Referring still to FIG. 1, the uops of a current set and their associated logical registers are supplied by the instruction fetch and decode unit 40 which is coupled to the integer RAT array 45 via bus 41 and bus 42. The precise operation of such unit 40 is not pertinent to a full understanding of the present invention iRAT operations. It is sufficient to note that the instruction fetch and decode unit 40 fetches the instructions of the program code in program code order, decodes these instructions, and isolates the logical sources and logical destination for each uop. Any well known instruction fetch and decode unit 40 may operate to supply the iRAT with uops of a given cycle. It is important to note that since the microprocessor used in the present invention is superscalar, the instruction fetch and decode unit 40 must be able to fetch and decode at least enough instructions to supply 4 uops (with associated logical destinations and logical sources) for each clock cycle.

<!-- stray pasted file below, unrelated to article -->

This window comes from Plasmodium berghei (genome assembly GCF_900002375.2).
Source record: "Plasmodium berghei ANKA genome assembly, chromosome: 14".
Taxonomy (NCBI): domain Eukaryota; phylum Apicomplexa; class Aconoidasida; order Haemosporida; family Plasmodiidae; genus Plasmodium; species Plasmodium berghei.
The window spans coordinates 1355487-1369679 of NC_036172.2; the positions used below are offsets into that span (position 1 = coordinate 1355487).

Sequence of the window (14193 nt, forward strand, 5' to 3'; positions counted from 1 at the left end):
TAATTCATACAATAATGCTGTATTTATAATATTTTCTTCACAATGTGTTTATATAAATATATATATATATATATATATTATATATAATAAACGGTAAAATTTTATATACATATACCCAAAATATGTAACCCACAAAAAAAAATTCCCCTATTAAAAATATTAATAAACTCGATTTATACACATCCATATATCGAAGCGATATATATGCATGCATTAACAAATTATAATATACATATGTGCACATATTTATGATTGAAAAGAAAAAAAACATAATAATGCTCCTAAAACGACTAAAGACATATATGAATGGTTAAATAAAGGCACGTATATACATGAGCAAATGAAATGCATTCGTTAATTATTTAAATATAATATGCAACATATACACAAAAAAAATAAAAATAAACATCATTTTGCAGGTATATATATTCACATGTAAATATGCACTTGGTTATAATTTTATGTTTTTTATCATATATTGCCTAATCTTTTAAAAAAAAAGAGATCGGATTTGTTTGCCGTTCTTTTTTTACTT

By definition each uop of a given set will have up to two source operands (i.e., two logical source registers) and will have an additional logical destination register. The logical sources of the current set are supplied to the iRAT array over bus 41 via eight separate bus lines, one for each possible logical source. The logical destinations are supplied over bus 42 via four separate bus lines, one for each possible logical destination. A logical source register for a given uop is called a "LSource1" or "LSource2" where the 1 or 2 represents the source number (i.e., each uop may have as many as two sources) and a logical destination register for a given uop is called an "LDest." The below list illustrates a typical current set of uops and represents terminology used herein: